©Teresa Pavão, sem título www.
Translated by Sarah Jacobs
Edited by Paul Crick
“Don’t you see, Reboredo? It’s clear now. I hate how long it’s taken me to understand this. Ricardo’s presence in this story was as a seemingly elusive character. He was important to begin with and then he withered away, or rather, he seemed to. I sometimes felt he was superficial, but I wasn’t looking at him carefully enough. It was all so obvious. That’s the danger of ignoring what we don’t want to understand, of treating people who are different to us with disdain, or even of laughing when we think something seems too ridiculous to be true. These mountains of nothingness, wretched and gloomy, pile up in every nook and cranny because we colluded in their growth by not giving them any credit or attention. Ricardo is himself the personification of this type of malign behaviour that spreads when we stop asking questions: a dangerous distraction. We’ve reached a crucial moment, my dear Reboredo: the virus might just be an allegory planted in every one of us via those boxes of fear that you delivered. The pieces of the puzzle are finally falling into place, Reboredo. The problem was that we didn’t realise that, while we were searching for a cure in order not to die, we were actually living.”
Teresa shook as she saw Ricardo getting smaller with every dry cough. She remembered what her mother had told her, a story that always scared her when she was little and which now made terrifying sense. Almost a thousand years ago, a great pandemic occurred and an extremely dangerous virus quickly spread like a tsunami to all four corners of the Earth. It was a plague that got inside aeroplanes, cruise ships, beachside houses, trains, metros, buses. There was one part of the world where the pestilent and monstrous virus spread at such a rate that it didn’t just kill people, but the humanity inside them too. The leader of that country spread the infection meticulously. To the unquestioning among the population, he said that the propagation was an invention and that it was nothing but a flu, a common cold.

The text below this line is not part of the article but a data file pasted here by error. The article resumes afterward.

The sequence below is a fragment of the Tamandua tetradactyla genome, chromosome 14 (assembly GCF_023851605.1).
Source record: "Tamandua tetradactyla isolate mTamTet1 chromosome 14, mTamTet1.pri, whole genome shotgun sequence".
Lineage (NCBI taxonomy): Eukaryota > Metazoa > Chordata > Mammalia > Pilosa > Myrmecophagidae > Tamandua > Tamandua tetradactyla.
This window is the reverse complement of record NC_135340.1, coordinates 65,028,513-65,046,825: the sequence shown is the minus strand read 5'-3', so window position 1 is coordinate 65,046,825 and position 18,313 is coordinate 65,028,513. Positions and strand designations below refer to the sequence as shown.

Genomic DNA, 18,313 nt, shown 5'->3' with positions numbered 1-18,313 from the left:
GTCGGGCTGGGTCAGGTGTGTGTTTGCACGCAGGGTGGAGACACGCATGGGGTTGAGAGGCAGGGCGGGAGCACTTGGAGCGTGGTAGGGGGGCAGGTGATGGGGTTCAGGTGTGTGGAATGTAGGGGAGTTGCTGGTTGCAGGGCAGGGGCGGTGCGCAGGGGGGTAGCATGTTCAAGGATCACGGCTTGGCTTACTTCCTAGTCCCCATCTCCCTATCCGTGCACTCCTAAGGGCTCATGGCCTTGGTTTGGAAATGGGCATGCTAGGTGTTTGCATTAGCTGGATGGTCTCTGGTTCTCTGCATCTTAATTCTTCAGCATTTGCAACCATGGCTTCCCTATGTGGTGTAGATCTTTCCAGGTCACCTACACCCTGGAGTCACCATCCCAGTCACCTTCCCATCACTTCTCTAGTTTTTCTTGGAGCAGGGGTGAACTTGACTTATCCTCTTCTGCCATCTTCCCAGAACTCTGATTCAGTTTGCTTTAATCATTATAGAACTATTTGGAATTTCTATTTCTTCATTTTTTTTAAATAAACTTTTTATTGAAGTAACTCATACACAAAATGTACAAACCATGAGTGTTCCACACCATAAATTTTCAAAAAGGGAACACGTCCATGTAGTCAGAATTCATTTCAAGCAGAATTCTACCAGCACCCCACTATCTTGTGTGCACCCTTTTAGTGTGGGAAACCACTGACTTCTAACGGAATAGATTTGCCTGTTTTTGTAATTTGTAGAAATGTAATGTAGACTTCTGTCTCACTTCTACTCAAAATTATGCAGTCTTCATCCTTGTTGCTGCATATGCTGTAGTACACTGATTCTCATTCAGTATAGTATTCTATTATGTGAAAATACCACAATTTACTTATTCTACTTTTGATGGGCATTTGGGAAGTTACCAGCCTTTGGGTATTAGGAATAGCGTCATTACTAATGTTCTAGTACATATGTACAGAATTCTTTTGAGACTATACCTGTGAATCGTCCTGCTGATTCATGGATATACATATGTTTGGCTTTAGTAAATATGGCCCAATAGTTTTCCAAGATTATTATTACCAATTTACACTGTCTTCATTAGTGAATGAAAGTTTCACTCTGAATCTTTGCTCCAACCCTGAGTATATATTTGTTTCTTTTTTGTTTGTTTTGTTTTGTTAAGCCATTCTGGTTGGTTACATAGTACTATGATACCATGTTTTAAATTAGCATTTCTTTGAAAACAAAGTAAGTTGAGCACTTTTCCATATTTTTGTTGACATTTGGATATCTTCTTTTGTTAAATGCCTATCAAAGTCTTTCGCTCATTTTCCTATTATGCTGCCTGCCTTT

“My mother said that the story was a never-before-seen tragedy. Fearful of running out of money, instead of being cautious, people went outside, went to work, used public transport, always worrying about having enough money to eat and to live. But what started to happen was that, as time passed and the virus spread through this guy, some knock-off Ricardo, there came a point where there were more jobs than there were people to do them, because the dead can’t work. This was the clearest consequence of the virus to most of us. But the plague continued to spread and ended up decimating the country that was once the country of the future. Artists were no longer anywhere to be seen. Writers, actors, dancers, musicians, journalists, anyone with any knowledge and talent went to Portugal, leaving the heart of South America without even the faintest of heartbeats. Without the arts, the land turned dry, hostile, infertile. The tropical forests, once so sumptuous and abundant, were transformed into desert. The plague generated three types of indestructible virus, thanks to a macabre mutation. Zero 1, Zero 2 and Zero 3. They contaminated a whole country and this marked the end of a large part of South America, a part of the world that no longer exists. Didn’t we learn, Reboredo? Look how well it fitted, that beautiful clue from earlier in the story: ‘Look back and you will see the future.’ But we failed, Reboredo. Instead of writing books, putting on plays, composing music, inventing choreographies, painting pictures, we built caves underground, a subterranean city where we run around like mice, without art, without kisses, without sex, without sun. A virus that spreads via people, naturally, but that also benefits from countless connections and wide-ranging networks. If it were just a physical illness, we would already have a vaccine, a medicine. The virus that spread in many forms through Professor Ricardo was not a virus; it was the fear of feeling alive, of daring to be happy, that unbearable feeling. I need you to die, Reboredo. My duty, now, is to make your role completely useless. Your packets of fear should not be going anywhere. You need to be destroyed.”